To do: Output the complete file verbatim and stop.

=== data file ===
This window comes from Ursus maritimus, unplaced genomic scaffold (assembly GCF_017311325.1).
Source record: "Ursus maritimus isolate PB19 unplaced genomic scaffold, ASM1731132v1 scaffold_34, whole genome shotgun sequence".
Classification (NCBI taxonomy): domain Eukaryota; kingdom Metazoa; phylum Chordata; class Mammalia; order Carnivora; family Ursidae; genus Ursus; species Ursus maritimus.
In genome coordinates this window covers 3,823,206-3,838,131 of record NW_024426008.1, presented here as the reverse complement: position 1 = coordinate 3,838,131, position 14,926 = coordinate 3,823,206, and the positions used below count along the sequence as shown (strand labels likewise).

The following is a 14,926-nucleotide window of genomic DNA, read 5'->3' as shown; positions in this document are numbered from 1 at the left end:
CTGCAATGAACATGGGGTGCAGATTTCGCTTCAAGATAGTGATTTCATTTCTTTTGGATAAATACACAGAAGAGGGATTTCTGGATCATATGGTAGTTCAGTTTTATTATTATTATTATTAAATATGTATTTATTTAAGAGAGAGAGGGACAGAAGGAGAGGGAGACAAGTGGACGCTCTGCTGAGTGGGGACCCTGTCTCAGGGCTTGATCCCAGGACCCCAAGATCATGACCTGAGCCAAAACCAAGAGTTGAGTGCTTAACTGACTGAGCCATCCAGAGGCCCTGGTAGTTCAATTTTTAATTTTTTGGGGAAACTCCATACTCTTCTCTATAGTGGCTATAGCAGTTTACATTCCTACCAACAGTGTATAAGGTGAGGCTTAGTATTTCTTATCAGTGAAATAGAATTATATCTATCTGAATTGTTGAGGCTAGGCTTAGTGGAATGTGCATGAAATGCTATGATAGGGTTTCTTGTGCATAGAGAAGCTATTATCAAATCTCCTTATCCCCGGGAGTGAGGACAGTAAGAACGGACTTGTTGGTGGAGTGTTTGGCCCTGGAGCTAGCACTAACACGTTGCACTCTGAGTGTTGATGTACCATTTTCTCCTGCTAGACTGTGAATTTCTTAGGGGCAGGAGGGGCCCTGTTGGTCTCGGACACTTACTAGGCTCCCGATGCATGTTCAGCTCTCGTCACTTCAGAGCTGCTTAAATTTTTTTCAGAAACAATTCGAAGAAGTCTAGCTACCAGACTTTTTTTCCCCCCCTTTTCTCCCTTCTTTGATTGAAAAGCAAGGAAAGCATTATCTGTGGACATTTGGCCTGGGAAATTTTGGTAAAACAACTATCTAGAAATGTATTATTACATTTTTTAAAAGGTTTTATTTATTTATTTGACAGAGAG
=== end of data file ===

This window comes from Ursus maritimus, unplaced genomic scaffold (assembly GCF_017311325.1).
Source record: "Ursus maritimus isolate PB19 unplaced genomic scaffold, ASM1731132v1 scaffold_34, whole genome shotgun sequence".
Classification (NCBI taxonomy): domain Eukaryota; kingdom Metazoa; phylum Chordata; class Mammalia; order Carnivora; family Ursidae; genus Ursus; species Ursus maritimus.
In genome coordinates this window covers 3,823,206-3,838,131 of record NW_024426008.1, presented here as the reverse complement: position 1 = coordinate 3,838,131, position 14,926 = coordinate 3,823,206, and the positions used below count along the sequence as shown (strand labels likewise).

The following is a 14,926-nucleotide window of genomic DNA, read 5'->3' as shown; positions in this document are numbered from 1 at the left end:
CTGCAATGAACATGGGGTGCAGATTTCGCTTCAAGATAGTGATTTCATTTCTTTTGGATAAATACACAGAAGAGGGATTTCTGGATCATATGGTAGTTCAGTTTTATTATTATTATTATTAAATATGTATTTATTTAAGAGAGAGAGGGACAGAAGGAGAGGGAGACAAGTGGACGCTCTGCTGAGTGGGGACCCTGTCTCAGGGCTTGATCCCAGGACCCCAAGATCATGACCTGAGCCAAAACCAAGAGTTGAGTGCTTAACTGACTGAGCCATCCAGAGGCCCTGGTAGTTCAATTTTTAATTTTTTGGGGAAACTCCATACTCTTCTCTATAGTGGCTATAGCAGTTTACATTCCTACCAACAGTGTATAAGGTGAGGCTTAGTATTTCTTATCAGTGAAATAGAATTATATCTATCTGAATTGTTGAGGCTAGGCTTAGTGGAATGTGCATGAAATGCTATGATAGGGTTTCTTGTGCATAGAGAAGCTATTATCAAATCTCCTTATCCCCGGGAGTGAGGACAGTAAGAACGGACTTGTTGGTGGAGTGTTTGGCCCTGGAGCTAGCACTAACACGTTGCACTCTGAGTGTTGATGTACCATTTTCTCCTGCTAGACTGTGAATTTCTTAGGGGCAGGAGGGGCCCTGTTGGTCTCGGACACTTACTAGGCTCCCGATGCATGTTCAGCTCTCGTCACTTCAGAGCTGCTTAAATTTTTTTCAGAAACAATTCGAAGAAGTCTAGCTACCAGACTTTTTTTCCCCCCCTTTTCTCCCTTCTTTGATTGAAAAGCAAGGAAAGCATTATCTGTGGACATTTGGCCTGGGAAATTTTGGTAAAACAACTATCTAGAAATGTATTATTACATTTTTTAAAAGGTTTTATTTATTTATTTGACAGAGAG